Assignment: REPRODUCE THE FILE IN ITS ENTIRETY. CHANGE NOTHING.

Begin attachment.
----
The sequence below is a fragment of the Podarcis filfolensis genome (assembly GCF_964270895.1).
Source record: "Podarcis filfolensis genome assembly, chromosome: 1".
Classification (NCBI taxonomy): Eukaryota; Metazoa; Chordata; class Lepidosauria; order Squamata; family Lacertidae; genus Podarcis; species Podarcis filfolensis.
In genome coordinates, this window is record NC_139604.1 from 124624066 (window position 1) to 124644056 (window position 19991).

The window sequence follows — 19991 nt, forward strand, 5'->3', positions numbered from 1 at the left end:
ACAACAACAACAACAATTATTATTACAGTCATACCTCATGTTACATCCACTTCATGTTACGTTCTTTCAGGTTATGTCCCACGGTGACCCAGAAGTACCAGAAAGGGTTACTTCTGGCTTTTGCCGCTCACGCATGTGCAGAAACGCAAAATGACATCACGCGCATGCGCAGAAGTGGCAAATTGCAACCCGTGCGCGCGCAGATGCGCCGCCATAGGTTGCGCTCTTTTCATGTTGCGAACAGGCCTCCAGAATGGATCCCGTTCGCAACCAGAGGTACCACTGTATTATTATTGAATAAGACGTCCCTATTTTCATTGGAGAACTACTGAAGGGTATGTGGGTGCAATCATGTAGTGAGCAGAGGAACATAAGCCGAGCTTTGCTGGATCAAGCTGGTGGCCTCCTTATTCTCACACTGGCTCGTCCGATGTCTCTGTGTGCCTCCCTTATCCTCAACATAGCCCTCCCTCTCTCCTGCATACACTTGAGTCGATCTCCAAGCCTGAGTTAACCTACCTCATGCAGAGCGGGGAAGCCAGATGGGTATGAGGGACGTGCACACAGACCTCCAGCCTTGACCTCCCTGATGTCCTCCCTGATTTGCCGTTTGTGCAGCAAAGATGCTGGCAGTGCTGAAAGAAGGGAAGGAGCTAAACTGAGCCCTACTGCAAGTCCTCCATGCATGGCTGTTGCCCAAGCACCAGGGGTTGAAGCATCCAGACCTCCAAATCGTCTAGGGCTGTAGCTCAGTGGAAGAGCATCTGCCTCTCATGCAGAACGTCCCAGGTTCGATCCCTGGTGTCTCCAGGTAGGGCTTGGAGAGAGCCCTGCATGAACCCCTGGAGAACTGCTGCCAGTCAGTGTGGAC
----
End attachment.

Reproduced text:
The sequence below is a fragment of the Podarcis filfolensis genome (assembly GCF_964270895.1).
Source record: "Podarcis filfolensis genome assembly, chromosome: 1".
Classification (NCBI taxonomy): Eukaryota; Metazoa; Chordata; class Lepidosauria; order Squamata; family Lacertidae; genus Podarcis; species Podarcis filfolensis.
In genome coordinates, this window is record NC_139604.1 from 124624066 (window position 1) to 124644056 (window position 19991).

The window sequence follows — 19991 nt, forward strand, 5'->3', positions numbered from 1 at the left end:
ACAACAACAACAACAATTATTATTACAGTCATACCTCATGTTACATCCACTTCATGTTACGTTCTTTCAGGTTATGTCCCACGGTGACCCAGAAGTACCAGAAAGGGTTACTTCTGGCTTTTGCCGCTCACGCATGTGCAGAAACGCAAAATGACATCACGCGCATGCGCAGAAGTGGCAAATTGCAACCCGTGCGCGCGCAGATGCGCCGCCATAGGTTGCGCTCTTTTCATGTTGCGAACAGGCCTCCAGAATGGATCCCGTTCGCAACCAGAGGTACCACTGTATTATTATTGAATAAGACGTCCCTATTTTCATTGGAGAACTACTGAAGGGTATGTGGGTGCAATCATGTAGTGAGCAGAGGAACATAAGCCGAGCTTTGCTGGATCAAGCTGGTGGCCTCCTTATTCTCACACTGGCTCGTCCGATGTCTCTGTGTGCCTCCCTTATCCTCAACATAGCCCTCCCTCTCTCCTGCATACACTTGAGTCGATCTCCAAGCCTGAGTTAACCTACCTCATGCAGAGCGGGGAAGCCAGATGGGTATGAGGGACGTGCACACAGACCTCCAGCCTTGACCTCCCTGATGTCCTCCCTGATTTGCCGTTTGTGCAGCAAAGATGCTGGCAGTGCTGAAAGAAGGGAAGGAGCTAAACTGAGCCCTACTGCAAGTCCTCCATGCATGGCTGTTGCCCAAGCACCAGGGGTTGAAGCATCCAGACCTCCAAATCGTCTAGGGCTGTAGCTCAGTGGAAGAGCATCTGCCTCTCATGCAGAACGTCCCAGGTTCGATCCCTGGTGTCTCCAGGTAGGGCTTGGAGAGAGCCCTGCATGAACCCCTGGAGAACTGCTGCCAGTCAGTGTGGAC